Eighth Circuit Holds That Potential Future Disabilities Are Not Covered By The ADA

CATEGORY: Private Education Matters
CLIENT TYPE: Private Education
DATE: Apr 30, 2020

Kimberly Lowe worked as a massage therapist at Massage Envy-South Tampa (Massage Envy), a franchise of Massage Envy, a national spa and wellness company.  Lowe requested to have time off from work to visit her sister in the West African country of Ghana.  Lowe’s supervisor initially approved her request, but three days before her trip, one of the franchise owners, Ronald Wuchko, told Lowe that he would terminate her employment if she went on the trip.  Wuchko stated that he was concerned that if Lowe went on the trip, she would contract the Ebola virus and would “bring it home to Tampa and infect everyone.”  Lowe refused to cancel her trip and Wuchko terminated her.  Lowe did not contract Ebola while on her trip and, in addition, there were no confirmed cases of Ebola in Ghana during the year Lowe traveled to the country.

When Lowe returned home, she filed a charge of discrimination with the Equal Employment Opportunity Commission (EEOC), claiming that Massage Envy terminated her because Wuchko believed she would encounter a person having Ebola and possibly contract the virus.  She claimed Massage Envy discriminated against her because Wuchko perceived her as having or having the potential to become disabled. 

The EEOC investigated and found there was reasonable cause to believe that Wuchko terminated Lowe’s employment because he “regarded” her as disabled, in violation of the Americans with Disabilities Act (ADA).  The ADA prohibits an employer from discriminating against a qualified individual based on disability concerning any term, condition, or privilege of employment.  Under the ADA, a disability  is (1) a physical or mental impairment that substantially limits one or more major life activities; (2) a record of having such an impairment; or (3) being regarded as having such an impairment.

The EEOC filed a lawsuit against Massage Envy after conciliation efforts failed.  In its complaint, the EEOC alleged that Massage Envy violated the ADA when Wuchko terminated Lowe because of his fear that she would contract Ebola during her trip to Ghana.  The District Court dismissed the EEOC’s lawsuit, finding that Massage Envy did not perceive Lowe as having Ebola at the time Wuchko fired her and declining to extend the ADA’s “regarded as having” prong of the disability definition to cases in which an employer fires an employee at a time when it “perceives [the] employee to be presently healthy with only the potential to become disabled in the future due to voluntary conduct.”  The EEOC appealed.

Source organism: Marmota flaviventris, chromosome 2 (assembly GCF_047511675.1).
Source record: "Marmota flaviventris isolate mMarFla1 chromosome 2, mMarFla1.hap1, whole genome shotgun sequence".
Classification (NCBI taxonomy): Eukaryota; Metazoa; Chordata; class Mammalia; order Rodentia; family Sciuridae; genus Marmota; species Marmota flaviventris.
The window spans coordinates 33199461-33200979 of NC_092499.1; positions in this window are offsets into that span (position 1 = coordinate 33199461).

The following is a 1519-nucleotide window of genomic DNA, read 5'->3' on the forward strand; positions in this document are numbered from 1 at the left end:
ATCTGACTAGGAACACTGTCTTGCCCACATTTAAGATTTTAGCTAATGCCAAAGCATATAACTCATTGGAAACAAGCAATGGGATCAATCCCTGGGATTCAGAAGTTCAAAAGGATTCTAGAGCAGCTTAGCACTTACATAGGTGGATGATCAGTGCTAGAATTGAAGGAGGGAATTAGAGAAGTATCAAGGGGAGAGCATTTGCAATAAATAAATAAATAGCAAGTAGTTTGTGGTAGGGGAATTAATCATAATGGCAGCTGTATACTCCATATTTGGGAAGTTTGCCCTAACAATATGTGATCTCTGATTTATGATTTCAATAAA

On appeal, the EEOC, Lowe, and Massage Envy agreed that Lowe did not have an existing disability or a record of an existing disability when Massage Envy fired her.  The issue before the court was whether Massage Envy “regarded” her as having a disability when it fired her.  The EEOC argued that Massage Envy “regarded” Lowe as having a disability because it believed she would contract Ebola if she traveled to Ghana.  Message Envy countered that Wuchko did not regard or perceive Lowe as having Ebola when he terminated her.  Instead, Wuchko perceived her as having the potential to become infected in the future if she traveled to Ghana, which amounted to a perception that she could become disabled in the future.

The court meticulously analyzed the language of the ADA and relevant case law.  The court noted that the “relevant time period for assessing the existence of a disability, so as to trigger the ADA’s protections, is the time of the alleged discriminatory act” or “the adverse employment action.”  And, in “regarded as” cases, “a plaintiff must show that the employer knew that the employee had an actual impairment or perceived the employee to have such an impairment at the time of the adverse employment action” and the “impairment must not be ‘transitory and minor.’”  Further, “[a]n employer does not fire or otherwise discriminate against an employee “because of” a perceived physical impairment unless the employer actually perceives that the employee has the impairment.”  Also, the court found that the heightened risk of developing a disease in the future due to voluntary travel did not constitute a present physical impairment.

Ultimately, the court found that the definition of disability under the ADA did not cover a circumstance where “an employer perceives a person to be presently healthy with only a potential to become ill and disabled in the future due to the voluntary conduct of overseas travel,” and it upheld a lower court’s dismissal of the EEOC’s case.

Equal Employment Opportunity Commission v. STME, LLC (11th Cir. 2019) 938 F.3d 1305.


This case turned on whether a potential future disability was covered by the ADA.  It is important to note that similar facts could possibly support other causes of action against an employer.  We recommend consulting with legal counsel before making a termination decision.